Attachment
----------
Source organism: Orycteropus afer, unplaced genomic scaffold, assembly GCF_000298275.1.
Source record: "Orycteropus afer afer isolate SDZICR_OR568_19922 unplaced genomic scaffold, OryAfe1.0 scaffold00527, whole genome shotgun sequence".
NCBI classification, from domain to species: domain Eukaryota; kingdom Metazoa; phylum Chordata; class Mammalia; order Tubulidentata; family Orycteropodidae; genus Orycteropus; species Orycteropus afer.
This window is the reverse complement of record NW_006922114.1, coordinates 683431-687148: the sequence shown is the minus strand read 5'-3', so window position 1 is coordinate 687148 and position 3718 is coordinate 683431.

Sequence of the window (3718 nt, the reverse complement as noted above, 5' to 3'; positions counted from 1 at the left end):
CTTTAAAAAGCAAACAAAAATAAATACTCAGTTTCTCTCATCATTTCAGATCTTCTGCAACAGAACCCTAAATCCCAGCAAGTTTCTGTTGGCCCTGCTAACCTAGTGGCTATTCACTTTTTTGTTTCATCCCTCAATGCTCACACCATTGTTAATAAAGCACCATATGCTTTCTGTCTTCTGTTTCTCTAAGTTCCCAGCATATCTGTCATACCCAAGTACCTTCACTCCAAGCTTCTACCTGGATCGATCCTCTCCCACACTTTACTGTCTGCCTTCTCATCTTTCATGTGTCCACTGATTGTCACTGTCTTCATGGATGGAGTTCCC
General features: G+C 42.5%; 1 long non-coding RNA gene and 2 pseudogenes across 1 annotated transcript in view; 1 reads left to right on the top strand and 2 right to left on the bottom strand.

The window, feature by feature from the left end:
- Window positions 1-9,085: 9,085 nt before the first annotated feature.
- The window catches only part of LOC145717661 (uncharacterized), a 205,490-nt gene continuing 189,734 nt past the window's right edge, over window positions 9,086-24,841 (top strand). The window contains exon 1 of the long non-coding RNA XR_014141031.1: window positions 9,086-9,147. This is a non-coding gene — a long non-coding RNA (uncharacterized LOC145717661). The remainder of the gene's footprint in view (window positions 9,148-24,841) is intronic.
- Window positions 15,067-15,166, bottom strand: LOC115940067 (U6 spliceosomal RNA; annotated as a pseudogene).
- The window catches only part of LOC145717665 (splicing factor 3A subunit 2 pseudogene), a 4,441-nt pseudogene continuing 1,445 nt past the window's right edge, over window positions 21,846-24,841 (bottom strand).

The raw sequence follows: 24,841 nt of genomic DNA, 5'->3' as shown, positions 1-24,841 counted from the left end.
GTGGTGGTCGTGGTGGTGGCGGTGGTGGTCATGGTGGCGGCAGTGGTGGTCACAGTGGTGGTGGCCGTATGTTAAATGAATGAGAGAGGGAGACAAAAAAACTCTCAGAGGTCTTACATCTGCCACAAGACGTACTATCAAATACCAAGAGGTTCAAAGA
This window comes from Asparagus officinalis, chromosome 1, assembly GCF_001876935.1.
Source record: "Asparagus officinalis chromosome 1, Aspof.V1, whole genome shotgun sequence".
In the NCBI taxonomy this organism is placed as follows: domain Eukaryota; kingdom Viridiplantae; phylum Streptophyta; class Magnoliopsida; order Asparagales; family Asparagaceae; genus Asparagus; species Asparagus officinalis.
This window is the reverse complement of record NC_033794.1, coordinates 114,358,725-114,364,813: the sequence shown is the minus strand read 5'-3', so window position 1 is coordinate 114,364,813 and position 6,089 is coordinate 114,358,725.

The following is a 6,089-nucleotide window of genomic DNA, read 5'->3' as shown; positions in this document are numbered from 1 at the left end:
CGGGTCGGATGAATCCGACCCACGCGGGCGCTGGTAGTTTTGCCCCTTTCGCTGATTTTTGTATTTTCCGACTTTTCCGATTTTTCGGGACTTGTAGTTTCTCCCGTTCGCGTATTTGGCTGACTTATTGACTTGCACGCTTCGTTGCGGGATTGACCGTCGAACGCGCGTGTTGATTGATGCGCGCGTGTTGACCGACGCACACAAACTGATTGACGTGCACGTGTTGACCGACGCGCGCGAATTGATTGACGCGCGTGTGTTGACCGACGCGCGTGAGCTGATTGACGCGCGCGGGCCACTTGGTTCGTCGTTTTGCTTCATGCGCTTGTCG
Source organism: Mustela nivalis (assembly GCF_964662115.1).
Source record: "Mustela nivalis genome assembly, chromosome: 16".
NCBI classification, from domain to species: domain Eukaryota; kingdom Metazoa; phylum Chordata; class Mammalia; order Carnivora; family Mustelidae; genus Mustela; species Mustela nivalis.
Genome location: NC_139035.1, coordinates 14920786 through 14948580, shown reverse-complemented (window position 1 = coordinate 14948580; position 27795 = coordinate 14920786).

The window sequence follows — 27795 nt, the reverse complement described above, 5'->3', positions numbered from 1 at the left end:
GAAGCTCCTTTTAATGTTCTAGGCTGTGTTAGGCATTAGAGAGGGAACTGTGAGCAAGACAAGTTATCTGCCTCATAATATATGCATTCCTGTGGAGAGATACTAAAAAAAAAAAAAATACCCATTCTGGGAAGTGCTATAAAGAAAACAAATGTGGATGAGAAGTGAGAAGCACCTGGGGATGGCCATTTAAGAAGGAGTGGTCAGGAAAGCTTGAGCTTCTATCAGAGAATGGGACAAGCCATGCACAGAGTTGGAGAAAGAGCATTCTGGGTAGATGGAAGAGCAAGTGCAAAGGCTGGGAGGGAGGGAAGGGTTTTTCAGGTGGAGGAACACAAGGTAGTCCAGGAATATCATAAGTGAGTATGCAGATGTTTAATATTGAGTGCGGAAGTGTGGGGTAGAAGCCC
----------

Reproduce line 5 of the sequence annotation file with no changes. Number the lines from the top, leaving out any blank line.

Sequence of the window (3718 nt, the reverse complement as noted above, 5' to 3'; positions counted from 1 at the left end):